THROMBOEMBOLIC RISKS, ISCHEMIC RISKS, CARDIAC ARREST, AND SUDDEN DEATHS
Treatment with ANDEXXA has been associated with serious and life-threatening adverse events, including: (WARNINGS AND PRECAUTIONS)
- Arterial and venous thromboembolic events
- Ischemic events, including myocardial infarction and ischemic stroke
- Cardiac arrest
- Sudden deaths
Monitor for thromboembolic events and initiate anticoagulation when medically appropriate. Monitor for symptoms and signs that precede cardiac arrest and provide treatment as needed.
ANDEXXA (coagulation factor Xa (recombinant), inactivated-zhzo) is a sterile, white to off-white lyophilized powder available in single-use vials, containing 100 mg of coagulation factor Xa formulated with the inactive ingredients tromethamine (Tris), L-arginine hydrochloride, sucrose (2% w/v), mannitol (5% w/v), and polysorbate 80 (0.01% w/v) at pH 7.8. After reconstitution of the lyophilized powder with sterile Water for Injection for intravenous (IV) administration, the product is a clear, colorless to slightly yellow solution. ANDEXXA contains no preservatives.
The active ingredient in ANDEXXA is a genetically modified variant of human Factor Xa. The active site serine was substituted with alanine, rendering the molecule unable to cleave and activate prothrombin. The gamma-carboxyglutamic acid (Gla) domain was removed to eliminate the protein’s ability to assemble into the prothrombinase complex, thus removing the potential anti-coagulant effects.
No additives of human or animal origin are used in the manufacture of ANDEXXA. The recombinant protein is produced in a genetically engineered Chinese Hamster Ovary (CHO) cell expression system and has a molecular weight of approximately 41 kDa. The manufacturing process incorporates two validated virus clearance steps.
ANDEXXA is indicated for patients treated with rivaroxaban or apixaban, when reversal of anticoagulation is needed due to life-threatening or uncontrolled bleeding.
This indication is approved under accelerated approval based on the change from baseline in anti-FXa activity in healthy volunteers [see Clinical Studies]. An improvement in hemostasis has not been established. Continued approval for this indication may be contingent upon the results of studies that demonstrate an improvement in hemostasis in patients.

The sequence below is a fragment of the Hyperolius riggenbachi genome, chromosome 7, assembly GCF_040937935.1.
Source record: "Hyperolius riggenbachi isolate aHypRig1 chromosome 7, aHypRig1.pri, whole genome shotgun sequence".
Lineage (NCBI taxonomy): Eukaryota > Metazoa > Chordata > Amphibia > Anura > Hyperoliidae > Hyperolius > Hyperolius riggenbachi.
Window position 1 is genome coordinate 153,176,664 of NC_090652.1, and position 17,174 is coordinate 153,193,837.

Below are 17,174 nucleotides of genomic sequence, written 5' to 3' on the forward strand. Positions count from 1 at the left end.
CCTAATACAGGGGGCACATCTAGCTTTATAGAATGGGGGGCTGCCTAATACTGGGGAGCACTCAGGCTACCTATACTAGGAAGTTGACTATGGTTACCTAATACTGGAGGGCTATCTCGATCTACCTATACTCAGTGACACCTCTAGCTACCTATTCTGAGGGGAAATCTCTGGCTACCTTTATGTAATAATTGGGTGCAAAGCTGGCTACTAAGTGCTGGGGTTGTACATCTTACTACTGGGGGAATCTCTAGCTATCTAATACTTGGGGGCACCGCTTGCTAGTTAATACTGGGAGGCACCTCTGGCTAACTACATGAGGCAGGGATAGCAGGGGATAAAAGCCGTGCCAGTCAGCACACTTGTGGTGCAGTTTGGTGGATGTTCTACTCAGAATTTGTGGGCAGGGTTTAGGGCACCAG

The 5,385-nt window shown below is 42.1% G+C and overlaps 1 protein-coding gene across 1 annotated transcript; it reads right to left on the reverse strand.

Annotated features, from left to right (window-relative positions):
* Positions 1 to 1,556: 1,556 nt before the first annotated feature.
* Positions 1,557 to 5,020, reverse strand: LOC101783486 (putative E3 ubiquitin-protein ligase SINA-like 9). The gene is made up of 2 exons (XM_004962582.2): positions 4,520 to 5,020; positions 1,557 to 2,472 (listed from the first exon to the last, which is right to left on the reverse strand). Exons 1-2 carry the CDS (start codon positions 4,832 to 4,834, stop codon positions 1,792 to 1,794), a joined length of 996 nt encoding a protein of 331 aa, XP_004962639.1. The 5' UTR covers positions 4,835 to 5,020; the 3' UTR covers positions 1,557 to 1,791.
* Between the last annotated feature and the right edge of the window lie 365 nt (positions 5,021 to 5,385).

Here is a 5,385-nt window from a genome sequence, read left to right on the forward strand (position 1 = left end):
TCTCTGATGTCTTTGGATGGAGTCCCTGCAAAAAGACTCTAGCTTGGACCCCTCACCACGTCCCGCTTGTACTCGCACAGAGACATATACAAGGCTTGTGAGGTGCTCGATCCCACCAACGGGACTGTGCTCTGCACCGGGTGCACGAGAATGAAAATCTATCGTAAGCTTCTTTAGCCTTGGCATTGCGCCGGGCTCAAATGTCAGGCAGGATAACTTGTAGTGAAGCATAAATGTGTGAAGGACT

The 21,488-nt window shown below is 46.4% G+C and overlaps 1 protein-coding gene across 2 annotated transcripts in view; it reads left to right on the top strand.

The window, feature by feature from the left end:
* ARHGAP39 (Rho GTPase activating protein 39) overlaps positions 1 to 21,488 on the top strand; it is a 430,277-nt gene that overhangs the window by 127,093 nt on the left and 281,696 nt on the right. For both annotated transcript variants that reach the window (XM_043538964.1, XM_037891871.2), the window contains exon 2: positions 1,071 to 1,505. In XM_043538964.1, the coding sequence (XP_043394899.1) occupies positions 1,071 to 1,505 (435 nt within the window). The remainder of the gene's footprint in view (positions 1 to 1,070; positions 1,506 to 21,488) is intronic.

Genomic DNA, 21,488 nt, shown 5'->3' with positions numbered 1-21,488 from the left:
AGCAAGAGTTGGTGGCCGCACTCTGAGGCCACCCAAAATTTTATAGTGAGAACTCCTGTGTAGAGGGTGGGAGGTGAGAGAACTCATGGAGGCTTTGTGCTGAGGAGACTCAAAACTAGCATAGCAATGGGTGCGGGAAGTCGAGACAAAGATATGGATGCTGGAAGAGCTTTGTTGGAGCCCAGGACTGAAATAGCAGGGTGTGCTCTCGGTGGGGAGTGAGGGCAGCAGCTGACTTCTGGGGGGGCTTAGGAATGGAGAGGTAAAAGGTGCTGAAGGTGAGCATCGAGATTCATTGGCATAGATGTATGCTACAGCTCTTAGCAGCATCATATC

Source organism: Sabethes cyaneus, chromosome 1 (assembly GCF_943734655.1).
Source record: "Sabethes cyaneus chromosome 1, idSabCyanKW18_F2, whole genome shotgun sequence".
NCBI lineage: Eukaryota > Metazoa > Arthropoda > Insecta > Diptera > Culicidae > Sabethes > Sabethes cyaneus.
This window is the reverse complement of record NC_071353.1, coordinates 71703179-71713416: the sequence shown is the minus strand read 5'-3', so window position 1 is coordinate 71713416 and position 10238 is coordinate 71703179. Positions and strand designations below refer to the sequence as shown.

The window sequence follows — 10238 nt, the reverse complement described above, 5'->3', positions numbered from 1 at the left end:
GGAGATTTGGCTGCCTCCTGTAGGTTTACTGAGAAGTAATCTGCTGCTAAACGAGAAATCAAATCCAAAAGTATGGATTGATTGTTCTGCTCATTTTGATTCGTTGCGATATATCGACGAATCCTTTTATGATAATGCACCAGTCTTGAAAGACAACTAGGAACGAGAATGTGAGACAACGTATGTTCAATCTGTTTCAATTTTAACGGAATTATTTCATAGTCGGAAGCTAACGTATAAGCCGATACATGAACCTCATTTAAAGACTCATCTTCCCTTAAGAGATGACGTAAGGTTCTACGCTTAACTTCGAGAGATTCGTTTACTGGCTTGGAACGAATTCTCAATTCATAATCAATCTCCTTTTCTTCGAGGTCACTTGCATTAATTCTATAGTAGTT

Limitations Of Use
ANDEXXA has not been shown to be effective for, and is not indicated for, the treatment of bleeding related to any FXa inhibitors other than apixaban or rivaroxaban.
DOSAGE AND ADMINISTRATION
For intravenous (IV) use only.
There are two dosing regimens (see Table 1). The safety and efficacy of an additional dose have not been established.
Table 1: ANDEXXA Dosing Regimens
|Dose*||Initial IV Bolus||Follow-On IV Infusion||Total Number of 200 mg Vials|
|Low Dose||400 mg at a target rate of 30 mg/min||4 mg/min for up to 120 minutes (480 mg)||5 (2 vials bolus + 3 vials infusion)|
|High Dose||800 mg at a target rate of 30 mg/min||8 mg/min for up to 120 minutes (960 mg)||9 (4 vials bolus + 5 vials infusion)|
|*The safety and effectiveness of more than one dose have not been evaluated.|
The recommended dosing of ANDEXXA is based on the specific FXa inhibitor, dose of FXa inhibitor, and time since the patientâ€™s last dose of FXa inhibitor (see Table 2).
Table 2: ANDEXXA Dose Based on Rivaroxaban or Apixaban Dose (Timing of Last Dose of FXa Inhibitor before ANDEXXA Initiation)
|FXa Inhibitor||FXa Inhibitor Last Dose||< 8 Hours or Unknown||≥ 8 Hours|
|Rivaroxaban||≤ 10 mg||Low Dose||Low Dose|
|> 10 mg or Unknown||High Dose|
|Apixaban||≤ 5 mg||Low Dose|
|> 5 mg or Unknown||High Dose|
- The reconstituted solution contains coagulation factor Xa (recombinant), inactivated-zhzo at a concentration of 10 mg/mL.
- Reconstituted ANDEXXA in vials is stable at room temperature for up to eight hours, or may be stored for up to 24 hours at 2°C to 8°C.
- Reconstituted ANDEXXA in IV bags is stable at room temperature for up to eight hours.